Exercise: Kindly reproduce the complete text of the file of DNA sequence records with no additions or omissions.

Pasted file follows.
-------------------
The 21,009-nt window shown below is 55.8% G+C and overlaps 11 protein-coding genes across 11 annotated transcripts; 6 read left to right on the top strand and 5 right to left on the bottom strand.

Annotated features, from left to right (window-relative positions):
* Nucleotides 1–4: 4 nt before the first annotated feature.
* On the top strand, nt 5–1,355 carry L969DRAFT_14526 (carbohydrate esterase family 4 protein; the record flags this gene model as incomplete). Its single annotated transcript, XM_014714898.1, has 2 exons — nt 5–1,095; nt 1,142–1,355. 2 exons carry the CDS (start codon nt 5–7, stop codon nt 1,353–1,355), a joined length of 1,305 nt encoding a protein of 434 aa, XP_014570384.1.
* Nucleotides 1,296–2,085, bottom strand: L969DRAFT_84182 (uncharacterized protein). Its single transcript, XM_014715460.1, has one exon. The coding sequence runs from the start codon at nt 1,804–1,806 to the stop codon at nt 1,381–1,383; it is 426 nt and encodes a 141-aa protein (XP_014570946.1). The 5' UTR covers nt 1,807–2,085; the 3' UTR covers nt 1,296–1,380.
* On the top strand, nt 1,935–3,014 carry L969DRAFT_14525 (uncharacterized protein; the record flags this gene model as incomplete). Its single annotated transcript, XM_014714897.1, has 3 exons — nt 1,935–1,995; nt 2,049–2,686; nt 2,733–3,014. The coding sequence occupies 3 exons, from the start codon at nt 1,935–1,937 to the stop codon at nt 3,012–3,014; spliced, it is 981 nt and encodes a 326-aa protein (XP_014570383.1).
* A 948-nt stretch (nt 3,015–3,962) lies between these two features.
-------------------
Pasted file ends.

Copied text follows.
The 21,009-nt window shown below is 55.8% G+C and overlaps 11 protein-coding genes across 11 annotated transcripts; 6 read left to right on the top strand and 5 right to left on the bottom strand.

Annotated features, from left to right (window-relative positions):
* Nucleotides 1–4: 4 nt before the first annotated feature.
* On the top strand, nt 5–1,355 carry L969DRAFT_14526 (carbohydrate esterase family 4 protein; the record flags this gene model as incomplete). Its single annotated transcript, XM_014714898.1, has 2 exons — nt 5–1,095; nt 1,142–1,355. 2 exons carry the CDS (start codon nt 5–7, stop codon nt 1,353–1,355), a joined length of 1,305 nt encoding a protein of 434 aa, XP_014570384.1.
* Nucleotides 1,296–2,085, bottom strand: L969DRAFT_84182 (uncharacterized protein). Its single transcript, XM_014715460.1, has one exon. The coding sequence runs from the start codon at nt 1,804–1,806 to the stop codon at nt 1,381–1,383; it is 426 nt and encodes a 141-aa protein (XP_014570946.1). The 5' UTR covers nt 1,807–2,085; the 3' UTR covers nt 1,296–1,380.
* On the top strand, nt 1,935–3,014 carry L969DRAFT_14525 (uncharacterized protein; the record flags this gene model as incomplete). Its single annotated transcript, XM_014714897.1, has 3 exons — nt 1,935–1,995; nt 2,049–2,686; nt 2,733–3,014. The coding sequence occupies 3 exons, from the start codon at nt 1,935–1,937 to the stop codon at nt 3,012–3,014; spliced, it is 981 nt and encodes a 326-aa protein (XP_014570383.1).
* A 948-nt stretch (nt 3,015–3,962) lies between these two features.